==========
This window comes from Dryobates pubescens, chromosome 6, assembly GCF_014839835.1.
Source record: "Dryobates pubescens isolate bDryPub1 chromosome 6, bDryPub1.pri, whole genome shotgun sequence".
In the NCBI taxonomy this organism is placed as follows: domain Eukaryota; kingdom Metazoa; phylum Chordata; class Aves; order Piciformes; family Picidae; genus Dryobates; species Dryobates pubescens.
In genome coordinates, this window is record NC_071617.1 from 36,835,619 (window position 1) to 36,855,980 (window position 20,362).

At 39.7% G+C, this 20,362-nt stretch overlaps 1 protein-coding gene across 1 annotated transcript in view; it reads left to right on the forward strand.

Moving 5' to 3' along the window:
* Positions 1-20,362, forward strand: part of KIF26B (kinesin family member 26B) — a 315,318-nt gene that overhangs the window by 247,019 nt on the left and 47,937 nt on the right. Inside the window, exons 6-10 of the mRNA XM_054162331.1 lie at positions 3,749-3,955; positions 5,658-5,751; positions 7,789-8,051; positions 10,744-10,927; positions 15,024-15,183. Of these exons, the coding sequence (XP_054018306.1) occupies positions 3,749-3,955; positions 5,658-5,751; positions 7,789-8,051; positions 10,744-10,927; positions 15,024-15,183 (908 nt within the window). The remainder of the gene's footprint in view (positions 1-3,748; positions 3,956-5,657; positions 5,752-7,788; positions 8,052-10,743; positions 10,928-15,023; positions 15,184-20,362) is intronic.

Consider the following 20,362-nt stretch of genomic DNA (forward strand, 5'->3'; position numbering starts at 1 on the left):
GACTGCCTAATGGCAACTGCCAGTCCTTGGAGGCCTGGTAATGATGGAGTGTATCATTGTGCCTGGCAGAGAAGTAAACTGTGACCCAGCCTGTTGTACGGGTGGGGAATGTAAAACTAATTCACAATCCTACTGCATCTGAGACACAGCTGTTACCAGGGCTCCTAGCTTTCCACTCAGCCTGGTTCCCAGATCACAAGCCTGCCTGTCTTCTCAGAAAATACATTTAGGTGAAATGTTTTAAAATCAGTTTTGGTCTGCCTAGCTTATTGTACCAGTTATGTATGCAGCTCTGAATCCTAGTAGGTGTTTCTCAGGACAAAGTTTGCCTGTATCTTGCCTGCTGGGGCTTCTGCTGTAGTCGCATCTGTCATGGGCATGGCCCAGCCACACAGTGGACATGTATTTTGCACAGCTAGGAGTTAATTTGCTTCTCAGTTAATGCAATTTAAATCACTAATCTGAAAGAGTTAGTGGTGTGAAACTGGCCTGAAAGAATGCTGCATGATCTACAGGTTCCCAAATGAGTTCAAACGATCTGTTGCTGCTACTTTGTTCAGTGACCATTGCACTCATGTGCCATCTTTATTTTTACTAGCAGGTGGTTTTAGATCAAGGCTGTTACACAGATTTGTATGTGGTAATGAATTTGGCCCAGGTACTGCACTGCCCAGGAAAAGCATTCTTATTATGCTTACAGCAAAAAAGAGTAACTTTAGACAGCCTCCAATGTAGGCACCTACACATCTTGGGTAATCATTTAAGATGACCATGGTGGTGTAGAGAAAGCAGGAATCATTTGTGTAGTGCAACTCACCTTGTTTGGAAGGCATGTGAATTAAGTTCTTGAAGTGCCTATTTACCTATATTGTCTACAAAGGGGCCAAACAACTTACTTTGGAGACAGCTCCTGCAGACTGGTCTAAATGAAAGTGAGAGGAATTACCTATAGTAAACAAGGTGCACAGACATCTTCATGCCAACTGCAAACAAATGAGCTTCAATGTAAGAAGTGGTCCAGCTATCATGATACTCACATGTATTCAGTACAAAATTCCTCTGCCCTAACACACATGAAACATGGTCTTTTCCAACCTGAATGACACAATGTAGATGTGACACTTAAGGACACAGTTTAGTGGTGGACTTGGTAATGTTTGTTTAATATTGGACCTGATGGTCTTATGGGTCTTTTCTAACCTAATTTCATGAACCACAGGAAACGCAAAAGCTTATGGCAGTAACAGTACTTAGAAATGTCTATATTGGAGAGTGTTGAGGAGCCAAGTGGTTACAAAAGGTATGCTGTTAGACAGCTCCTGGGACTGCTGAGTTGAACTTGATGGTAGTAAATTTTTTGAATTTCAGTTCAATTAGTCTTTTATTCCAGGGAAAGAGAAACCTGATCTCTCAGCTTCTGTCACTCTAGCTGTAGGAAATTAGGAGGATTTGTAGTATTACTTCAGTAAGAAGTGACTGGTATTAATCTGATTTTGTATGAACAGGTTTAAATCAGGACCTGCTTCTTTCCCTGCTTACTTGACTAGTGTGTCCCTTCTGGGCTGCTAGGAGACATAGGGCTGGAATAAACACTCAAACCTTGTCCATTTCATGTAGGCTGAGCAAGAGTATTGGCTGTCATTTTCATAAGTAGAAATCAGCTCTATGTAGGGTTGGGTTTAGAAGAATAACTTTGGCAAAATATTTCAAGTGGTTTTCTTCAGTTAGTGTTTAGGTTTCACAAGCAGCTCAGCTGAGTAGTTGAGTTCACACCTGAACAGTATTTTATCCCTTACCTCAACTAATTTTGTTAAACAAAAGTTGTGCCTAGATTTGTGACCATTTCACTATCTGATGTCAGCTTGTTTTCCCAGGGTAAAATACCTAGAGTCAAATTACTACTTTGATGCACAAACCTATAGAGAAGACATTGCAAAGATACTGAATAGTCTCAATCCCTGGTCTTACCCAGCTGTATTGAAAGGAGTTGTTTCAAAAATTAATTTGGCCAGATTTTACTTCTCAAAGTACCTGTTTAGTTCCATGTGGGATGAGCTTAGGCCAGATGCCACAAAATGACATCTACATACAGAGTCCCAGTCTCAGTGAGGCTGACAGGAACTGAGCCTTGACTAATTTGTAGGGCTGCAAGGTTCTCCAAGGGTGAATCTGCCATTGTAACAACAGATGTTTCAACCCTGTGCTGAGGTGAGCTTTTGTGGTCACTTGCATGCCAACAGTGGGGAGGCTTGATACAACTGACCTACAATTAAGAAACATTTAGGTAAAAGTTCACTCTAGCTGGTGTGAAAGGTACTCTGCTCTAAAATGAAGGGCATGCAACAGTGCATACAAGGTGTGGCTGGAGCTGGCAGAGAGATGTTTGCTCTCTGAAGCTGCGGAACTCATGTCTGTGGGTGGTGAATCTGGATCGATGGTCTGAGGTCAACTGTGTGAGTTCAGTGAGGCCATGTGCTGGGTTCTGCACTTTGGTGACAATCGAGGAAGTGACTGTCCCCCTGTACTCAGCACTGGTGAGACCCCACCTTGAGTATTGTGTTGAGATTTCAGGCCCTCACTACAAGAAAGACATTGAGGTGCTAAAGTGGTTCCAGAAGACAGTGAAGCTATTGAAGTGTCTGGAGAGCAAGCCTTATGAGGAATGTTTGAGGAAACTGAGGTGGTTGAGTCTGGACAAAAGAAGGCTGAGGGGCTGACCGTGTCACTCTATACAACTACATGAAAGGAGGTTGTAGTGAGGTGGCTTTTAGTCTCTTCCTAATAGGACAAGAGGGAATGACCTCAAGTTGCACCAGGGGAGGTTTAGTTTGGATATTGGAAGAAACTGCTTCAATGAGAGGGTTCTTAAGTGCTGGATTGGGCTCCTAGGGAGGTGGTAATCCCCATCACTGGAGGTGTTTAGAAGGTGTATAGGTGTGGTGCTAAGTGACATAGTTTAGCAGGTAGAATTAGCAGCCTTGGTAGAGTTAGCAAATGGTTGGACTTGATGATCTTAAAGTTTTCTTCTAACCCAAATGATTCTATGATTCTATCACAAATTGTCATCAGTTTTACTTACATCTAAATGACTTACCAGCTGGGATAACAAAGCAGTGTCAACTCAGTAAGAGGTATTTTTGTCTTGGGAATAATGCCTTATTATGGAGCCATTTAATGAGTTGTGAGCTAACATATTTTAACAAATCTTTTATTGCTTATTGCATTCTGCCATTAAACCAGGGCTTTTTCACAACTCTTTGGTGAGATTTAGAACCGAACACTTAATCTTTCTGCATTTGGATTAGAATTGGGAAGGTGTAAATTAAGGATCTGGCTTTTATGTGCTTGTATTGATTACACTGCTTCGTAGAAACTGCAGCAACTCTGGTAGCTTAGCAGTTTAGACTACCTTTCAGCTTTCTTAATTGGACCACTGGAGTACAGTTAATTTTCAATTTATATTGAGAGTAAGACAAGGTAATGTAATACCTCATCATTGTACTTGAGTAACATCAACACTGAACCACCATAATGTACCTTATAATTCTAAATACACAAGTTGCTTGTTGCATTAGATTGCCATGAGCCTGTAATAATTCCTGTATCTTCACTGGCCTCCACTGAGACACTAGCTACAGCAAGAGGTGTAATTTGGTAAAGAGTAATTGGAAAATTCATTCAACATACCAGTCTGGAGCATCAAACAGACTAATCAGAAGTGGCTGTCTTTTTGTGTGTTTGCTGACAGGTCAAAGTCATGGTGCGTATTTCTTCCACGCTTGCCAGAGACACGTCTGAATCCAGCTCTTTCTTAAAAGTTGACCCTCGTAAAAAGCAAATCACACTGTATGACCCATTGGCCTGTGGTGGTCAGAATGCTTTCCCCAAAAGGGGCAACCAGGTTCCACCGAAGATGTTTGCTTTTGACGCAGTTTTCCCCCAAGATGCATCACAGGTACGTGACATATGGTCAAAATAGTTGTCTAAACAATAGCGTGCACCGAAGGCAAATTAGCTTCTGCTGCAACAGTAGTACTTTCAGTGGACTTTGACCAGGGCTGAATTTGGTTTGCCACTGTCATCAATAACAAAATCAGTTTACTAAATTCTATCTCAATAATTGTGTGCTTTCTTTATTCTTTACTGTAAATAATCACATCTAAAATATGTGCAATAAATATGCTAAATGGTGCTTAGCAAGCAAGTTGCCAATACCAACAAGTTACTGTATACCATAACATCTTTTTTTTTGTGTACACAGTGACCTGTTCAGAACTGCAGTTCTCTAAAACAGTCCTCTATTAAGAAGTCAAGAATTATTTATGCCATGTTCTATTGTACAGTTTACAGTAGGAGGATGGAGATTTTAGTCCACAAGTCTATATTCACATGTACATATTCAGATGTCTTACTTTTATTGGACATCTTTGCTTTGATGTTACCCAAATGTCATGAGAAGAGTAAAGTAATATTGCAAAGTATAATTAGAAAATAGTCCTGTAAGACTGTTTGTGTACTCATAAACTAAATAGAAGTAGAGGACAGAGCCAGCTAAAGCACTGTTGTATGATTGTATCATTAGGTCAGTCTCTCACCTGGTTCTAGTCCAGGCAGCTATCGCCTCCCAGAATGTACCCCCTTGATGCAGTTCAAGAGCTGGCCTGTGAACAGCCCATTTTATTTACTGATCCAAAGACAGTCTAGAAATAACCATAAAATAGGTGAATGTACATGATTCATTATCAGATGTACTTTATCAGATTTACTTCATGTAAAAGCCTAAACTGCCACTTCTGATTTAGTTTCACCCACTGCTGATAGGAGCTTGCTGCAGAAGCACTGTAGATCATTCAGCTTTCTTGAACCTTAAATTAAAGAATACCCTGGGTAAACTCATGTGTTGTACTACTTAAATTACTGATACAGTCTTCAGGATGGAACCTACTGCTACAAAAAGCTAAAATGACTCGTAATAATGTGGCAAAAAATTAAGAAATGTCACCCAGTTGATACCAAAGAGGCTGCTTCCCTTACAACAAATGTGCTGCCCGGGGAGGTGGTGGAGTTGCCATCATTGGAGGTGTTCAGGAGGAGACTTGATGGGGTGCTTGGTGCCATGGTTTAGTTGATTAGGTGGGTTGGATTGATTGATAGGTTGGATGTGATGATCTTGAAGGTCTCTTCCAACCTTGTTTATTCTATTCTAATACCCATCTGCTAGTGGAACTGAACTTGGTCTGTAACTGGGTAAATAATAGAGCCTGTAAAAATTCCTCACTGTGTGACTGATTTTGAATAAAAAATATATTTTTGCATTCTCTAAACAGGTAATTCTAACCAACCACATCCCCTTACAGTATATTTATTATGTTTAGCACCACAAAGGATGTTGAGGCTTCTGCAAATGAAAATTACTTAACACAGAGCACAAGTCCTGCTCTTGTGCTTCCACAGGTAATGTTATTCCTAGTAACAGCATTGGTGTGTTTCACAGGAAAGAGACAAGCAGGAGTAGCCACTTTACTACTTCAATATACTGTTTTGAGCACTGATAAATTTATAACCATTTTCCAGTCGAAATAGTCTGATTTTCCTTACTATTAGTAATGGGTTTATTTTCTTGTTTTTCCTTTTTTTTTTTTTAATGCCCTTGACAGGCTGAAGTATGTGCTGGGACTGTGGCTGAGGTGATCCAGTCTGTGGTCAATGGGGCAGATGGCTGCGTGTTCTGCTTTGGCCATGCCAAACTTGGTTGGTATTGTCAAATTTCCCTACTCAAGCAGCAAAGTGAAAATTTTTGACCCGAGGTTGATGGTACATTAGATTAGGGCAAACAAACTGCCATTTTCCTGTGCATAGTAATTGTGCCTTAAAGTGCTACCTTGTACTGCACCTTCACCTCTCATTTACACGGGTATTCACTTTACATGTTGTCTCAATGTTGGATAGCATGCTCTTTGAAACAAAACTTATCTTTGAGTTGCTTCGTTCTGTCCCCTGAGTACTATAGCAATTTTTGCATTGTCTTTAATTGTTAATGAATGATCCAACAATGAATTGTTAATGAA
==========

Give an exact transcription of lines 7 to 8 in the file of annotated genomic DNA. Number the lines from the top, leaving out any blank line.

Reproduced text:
* Positions 1-20,362, forward strand: part of KIF26B (kinesin family member 26B) — a 315,318-nt gene that overhangs the window by 247,019 nt on the left and 47,937 nt on the right. Inside the window, exons 6-10 of the mRNA XM_054162331.1 lie at positions 3,749-3,955; positions 5,658-5,751; positions 7,789-8,051; positions 10,744-10,927; positions 15,024-15,183. Of these exons, the coding sequence (XP_054018306.1) occupies positions 3,749-3,955; positions 5,658-5,751; positions 7,789-8,051; positions 10,744-10,927; positions 15,024-15,183 (908 nt within the window). The remainder of the gene's footprint in view (positions 1-3,748; positions 3,956-5,657; positions 5,752-7,788; positions 8,052-10,743; positions 10,928-15,023; positions 15,184-20,362) is intronic.

Consider the following 20,362-nt stretch of genomic DNA (forward strand, 5'->3'; position numbering starts at 1 on the left):